A Criminal Culture, The FCPA
At the Cato Institute, Walter Olson has ripped the covers off of the FCPA.
The Foreign Corrupt Practices Act, enacted in 1977 and the subject of a high-profile federal enforcement campaign in recent years, is a feel-good piece of overcriminalization that oversteps the proper bounds of federal lawmaking in at least four distinct ways, any of which should have prevented its passage. It is extraterritorial, purporting to punish overseas misdeeds which deprive no Americans of liberty or property and whose punishment is better left in the hands of authorities elsewhere. It is vicarious, inflicting massive liability on businesses and unknowing higher-ups over the actions of rogue local subsidiaries, salespeople and facilitators. It is punitive, menacing its targets with twenty-year prison terms and inflicting huge penalties over less-than-huge misbehavior. And finally, it is vague, leaving companies to guess at the proper line between tolerated payments (e.g., gratuities to speed up visa and license issuance in developing countries) and improper “bribes,” and even such basic questions as who counts as an “official.”
Sadly, he's not overstating the case. That it can be wrapped for the happily simplistic as forbidding corporate bribery overseas says enough for some. But even Lanny Breuer, head of the DOJ's criminal division, concedes that it's not so simple.
A top Justice Department official said on Tuesday the agency will clarify next year what triggers anti-corruption probes into U.S. corporations.
Lanny Breuer, head of the criminal division, said his department expects to release "detailed new guidance" on the criminal and civil enforcement provisions of the Foreign Corrupt Practices Act (FCPA).
Between now and then, we'll just guess. Or more realistically, suffer whatever spits out of a DOJ computer and comports with what some kid assistant thinks is how business ought to happen. And when the "detailed new guidance" emerges out of Washington, no doubt it will answer all these incredibly difficult questions that make put American businesses at a shocking disadvantage to those from other countries, and strike fear in the hearts of executives who might well want to build roads and bridges in other countries, but can't get the gig because they won't take some local burgermeister to lunch for fear of a multimillion dollar prosecution.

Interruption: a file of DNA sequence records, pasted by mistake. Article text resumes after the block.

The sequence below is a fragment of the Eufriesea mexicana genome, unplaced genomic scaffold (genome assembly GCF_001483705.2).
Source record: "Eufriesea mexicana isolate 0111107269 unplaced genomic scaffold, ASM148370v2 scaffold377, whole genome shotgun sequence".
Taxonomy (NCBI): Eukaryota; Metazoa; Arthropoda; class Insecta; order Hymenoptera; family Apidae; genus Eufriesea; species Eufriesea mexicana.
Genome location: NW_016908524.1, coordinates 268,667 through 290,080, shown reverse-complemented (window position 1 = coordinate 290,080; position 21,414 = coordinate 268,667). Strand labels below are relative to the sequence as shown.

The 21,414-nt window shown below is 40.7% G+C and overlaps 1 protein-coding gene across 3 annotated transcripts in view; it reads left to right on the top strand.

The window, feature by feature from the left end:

I'm no knee-jerk fan of corporate America. and haven't been shy about attacking abuse when businesses fail to honor their responsibilities. But unlike others who mistakenly believe that we would do better without them, I fully recognize that they are a crucial part of our economy, our world, our existence. Let's face facts, we can't build fleets of cars in the back of our garage, or pave a million miles of highway from the back of a Schwinn. Heck, we wouldn't even have the Schwinn. We need corporate America to create the infrastructure, the products, that we rely upon for our ordinary existence.
And corporate America needs to be able to exist in a world market to sustain itself. It's either that or we sit smug in our platitudes as our wealth flows to China. More significantly, corporate America isn't inherently evil or wrong. It may not always be the white knight, but it similarly isn't always the black one either.
For as long as I can remember, America was viewed as the naive child of the world, strong but misguided in its inability to move beyond rules designed to appeal to third graders. Opposition to, and confusion by, the FCPA isn't meant to suggest that American corporations want to bribe banana republic dictators to get the job. But it flies in the face of every culture that isn't ours, part of that absurd belief that the entire world wants to be just like us. Because, you know, we're so wonderful that no one could possibly want to be any different.
At its core, the FCPA is our government's way of pretending to be the mean old school marm, telling all the nasty children of the world how to behave. If it doesn't appeal to the school marm's sensibilities, then it's a crime, and demands a hard smack across the knuckles. A very expensive hard smack.
This isn't the way to pay back corporate America for any grievances we may have with our KitchenAid refrigerators, or the gross multimillion dollar bonuses paid to executives while line workers can barely put food on the table. Hate corporations for what they do badly all you want, but try to live in a world where they don't exist, don't produce. This isn't our world.
As Wally explains, this is a law that puts an unaimed gun to the head of every corporation doing business across a border, and that's pretty much every corporation that exists. Cut the CEO's salary all you want (as it's not likely they can get a better job playing for the NBA), but don't make it impossible for corporations to compete in the global economy because we carry around fond memories of that school marm.
We may hate corporations, but we need them, and we need them to be productive around the globe. To tie them down because of vague, child-like notions of fairness that conflict with cultural norms everywhere else is just foolish and counterproductive. Surviving and competing in foreign cultures isn't wrong, and it shouldn't be a crime. The FCPA has got to go.